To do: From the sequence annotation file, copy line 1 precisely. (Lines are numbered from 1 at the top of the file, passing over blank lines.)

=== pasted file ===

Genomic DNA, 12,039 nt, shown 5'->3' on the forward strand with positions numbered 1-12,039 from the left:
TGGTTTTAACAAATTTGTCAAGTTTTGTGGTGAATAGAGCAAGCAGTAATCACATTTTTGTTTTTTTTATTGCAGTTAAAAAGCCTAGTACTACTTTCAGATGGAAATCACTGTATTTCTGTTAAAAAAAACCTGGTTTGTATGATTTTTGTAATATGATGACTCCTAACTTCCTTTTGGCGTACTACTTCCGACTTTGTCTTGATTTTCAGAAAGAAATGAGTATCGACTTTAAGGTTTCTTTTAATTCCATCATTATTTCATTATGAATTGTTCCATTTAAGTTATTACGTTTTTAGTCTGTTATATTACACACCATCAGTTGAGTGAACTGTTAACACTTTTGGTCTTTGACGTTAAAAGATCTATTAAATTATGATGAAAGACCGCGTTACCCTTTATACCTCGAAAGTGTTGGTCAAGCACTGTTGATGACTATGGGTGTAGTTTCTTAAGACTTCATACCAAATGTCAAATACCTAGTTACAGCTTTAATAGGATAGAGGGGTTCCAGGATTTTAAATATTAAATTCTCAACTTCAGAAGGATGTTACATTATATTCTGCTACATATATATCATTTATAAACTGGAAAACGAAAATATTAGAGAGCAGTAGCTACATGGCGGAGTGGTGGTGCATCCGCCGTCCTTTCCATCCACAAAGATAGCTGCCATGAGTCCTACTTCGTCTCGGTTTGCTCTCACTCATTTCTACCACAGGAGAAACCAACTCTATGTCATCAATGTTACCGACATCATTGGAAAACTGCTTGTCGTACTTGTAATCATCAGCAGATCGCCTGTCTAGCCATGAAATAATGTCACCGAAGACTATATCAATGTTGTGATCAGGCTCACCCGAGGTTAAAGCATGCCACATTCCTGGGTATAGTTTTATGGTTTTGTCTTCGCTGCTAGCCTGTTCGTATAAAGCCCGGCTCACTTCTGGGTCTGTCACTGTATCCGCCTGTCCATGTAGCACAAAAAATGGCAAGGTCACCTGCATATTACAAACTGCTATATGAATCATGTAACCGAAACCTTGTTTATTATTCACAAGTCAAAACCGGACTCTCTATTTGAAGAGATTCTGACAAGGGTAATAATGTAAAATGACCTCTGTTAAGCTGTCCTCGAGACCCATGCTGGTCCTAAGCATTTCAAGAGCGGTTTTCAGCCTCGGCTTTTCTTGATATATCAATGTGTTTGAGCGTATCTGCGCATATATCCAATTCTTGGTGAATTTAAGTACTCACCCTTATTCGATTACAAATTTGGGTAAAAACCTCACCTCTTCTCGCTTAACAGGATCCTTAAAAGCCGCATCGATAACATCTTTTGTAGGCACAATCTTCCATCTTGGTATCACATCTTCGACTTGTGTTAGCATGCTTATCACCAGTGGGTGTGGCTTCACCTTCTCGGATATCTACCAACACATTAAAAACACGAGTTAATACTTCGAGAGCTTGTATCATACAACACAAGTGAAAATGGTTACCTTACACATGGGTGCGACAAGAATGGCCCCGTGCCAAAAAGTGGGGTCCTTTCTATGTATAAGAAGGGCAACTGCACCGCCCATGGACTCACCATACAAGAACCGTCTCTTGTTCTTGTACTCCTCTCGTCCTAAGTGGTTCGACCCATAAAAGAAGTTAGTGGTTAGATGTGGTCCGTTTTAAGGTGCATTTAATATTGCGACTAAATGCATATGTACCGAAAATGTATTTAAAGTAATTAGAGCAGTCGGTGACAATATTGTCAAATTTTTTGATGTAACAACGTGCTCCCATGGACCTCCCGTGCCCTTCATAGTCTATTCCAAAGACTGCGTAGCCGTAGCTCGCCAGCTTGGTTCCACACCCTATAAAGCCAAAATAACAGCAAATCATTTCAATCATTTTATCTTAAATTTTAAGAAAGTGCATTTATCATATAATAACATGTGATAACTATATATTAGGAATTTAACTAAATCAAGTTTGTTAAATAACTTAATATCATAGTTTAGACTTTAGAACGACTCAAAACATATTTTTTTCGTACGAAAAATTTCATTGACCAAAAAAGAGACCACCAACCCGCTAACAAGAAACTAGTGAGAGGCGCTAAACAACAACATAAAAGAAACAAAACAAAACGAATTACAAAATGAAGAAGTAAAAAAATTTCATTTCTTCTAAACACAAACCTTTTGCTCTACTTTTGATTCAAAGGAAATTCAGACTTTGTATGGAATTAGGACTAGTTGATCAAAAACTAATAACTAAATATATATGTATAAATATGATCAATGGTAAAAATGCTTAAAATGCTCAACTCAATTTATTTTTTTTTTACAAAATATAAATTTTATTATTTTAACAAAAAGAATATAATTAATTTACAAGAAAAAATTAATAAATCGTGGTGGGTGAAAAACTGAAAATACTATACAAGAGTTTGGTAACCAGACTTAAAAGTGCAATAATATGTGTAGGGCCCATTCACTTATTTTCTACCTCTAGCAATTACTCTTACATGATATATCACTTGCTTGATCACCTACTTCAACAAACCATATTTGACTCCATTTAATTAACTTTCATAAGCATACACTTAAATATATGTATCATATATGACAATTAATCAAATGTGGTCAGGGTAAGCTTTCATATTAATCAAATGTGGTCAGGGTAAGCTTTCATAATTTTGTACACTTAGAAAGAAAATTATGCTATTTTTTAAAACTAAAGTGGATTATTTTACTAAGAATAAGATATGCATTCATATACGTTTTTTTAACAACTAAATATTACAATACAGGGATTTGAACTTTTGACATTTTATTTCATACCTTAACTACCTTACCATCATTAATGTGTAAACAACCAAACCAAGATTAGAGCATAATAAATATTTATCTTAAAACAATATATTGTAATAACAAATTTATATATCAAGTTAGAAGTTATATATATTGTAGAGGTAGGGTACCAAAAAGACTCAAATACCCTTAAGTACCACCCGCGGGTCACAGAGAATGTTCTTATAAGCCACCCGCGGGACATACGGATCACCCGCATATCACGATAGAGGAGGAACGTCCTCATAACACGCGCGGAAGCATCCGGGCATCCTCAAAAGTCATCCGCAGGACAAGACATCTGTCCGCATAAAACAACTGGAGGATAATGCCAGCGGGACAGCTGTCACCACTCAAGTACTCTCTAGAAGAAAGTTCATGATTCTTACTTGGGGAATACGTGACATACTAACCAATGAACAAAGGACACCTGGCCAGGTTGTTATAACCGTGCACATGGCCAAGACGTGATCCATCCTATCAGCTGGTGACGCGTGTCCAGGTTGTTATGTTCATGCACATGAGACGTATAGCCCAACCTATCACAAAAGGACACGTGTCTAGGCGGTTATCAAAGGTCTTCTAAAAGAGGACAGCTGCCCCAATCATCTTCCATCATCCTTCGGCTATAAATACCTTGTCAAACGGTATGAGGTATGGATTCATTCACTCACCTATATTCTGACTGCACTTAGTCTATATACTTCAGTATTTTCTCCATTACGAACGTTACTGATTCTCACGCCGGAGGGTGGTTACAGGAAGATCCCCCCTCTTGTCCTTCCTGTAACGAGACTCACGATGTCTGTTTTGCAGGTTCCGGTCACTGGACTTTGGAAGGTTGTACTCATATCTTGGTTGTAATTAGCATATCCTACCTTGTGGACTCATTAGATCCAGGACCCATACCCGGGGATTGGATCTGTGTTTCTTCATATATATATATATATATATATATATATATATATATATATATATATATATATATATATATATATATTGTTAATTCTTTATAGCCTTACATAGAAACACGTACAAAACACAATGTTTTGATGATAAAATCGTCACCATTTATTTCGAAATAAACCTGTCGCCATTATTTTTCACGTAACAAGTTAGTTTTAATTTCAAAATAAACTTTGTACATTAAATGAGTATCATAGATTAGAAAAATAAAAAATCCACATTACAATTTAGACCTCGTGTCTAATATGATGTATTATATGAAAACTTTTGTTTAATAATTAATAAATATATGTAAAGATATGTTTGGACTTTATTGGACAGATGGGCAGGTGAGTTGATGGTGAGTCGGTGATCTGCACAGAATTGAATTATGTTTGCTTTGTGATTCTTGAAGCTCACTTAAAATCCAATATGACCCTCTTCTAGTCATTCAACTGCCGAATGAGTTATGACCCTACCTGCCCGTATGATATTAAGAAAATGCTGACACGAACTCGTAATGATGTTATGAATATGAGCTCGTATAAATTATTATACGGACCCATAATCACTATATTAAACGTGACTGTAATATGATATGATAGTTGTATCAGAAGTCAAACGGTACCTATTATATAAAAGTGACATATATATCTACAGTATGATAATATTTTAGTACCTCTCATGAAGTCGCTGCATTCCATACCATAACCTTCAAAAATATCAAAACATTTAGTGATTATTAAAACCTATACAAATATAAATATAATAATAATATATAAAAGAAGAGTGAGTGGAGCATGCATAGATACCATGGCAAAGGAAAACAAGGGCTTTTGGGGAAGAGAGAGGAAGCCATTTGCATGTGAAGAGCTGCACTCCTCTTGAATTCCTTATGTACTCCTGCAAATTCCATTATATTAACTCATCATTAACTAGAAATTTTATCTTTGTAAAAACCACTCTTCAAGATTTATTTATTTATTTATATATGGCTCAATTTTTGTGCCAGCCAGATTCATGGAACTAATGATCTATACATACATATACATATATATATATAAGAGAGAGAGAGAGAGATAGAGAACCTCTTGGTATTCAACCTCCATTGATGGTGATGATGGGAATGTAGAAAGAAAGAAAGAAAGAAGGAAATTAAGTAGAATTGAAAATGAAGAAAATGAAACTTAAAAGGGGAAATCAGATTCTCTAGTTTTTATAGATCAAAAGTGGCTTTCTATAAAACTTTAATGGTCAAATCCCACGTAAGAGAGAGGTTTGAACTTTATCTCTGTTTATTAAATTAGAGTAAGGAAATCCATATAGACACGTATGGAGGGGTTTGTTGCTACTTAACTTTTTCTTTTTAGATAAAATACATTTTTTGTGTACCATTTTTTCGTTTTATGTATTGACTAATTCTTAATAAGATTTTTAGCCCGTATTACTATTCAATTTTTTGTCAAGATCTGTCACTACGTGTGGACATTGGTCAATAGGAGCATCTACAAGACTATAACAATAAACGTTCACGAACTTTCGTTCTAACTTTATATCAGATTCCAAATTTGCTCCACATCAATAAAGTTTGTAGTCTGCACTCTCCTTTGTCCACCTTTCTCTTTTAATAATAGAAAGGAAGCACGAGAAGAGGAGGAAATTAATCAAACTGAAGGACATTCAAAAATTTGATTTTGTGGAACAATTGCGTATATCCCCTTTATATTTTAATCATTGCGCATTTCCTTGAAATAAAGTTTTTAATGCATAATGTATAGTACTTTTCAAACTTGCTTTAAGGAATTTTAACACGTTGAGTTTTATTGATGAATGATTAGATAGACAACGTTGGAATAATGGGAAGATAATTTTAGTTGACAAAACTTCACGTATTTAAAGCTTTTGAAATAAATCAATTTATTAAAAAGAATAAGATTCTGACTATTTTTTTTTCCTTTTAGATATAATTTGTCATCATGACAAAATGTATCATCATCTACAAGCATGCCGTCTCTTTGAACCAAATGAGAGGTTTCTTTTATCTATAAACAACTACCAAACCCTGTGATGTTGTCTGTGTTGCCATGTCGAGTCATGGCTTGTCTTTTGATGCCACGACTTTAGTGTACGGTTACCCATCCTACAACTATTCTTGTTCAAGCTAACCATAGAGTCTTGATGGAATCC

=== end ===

Genomic DNA, 12,039 nt, shown 5'->3' on the forward strand with positions numbered 1-12,039 from the left: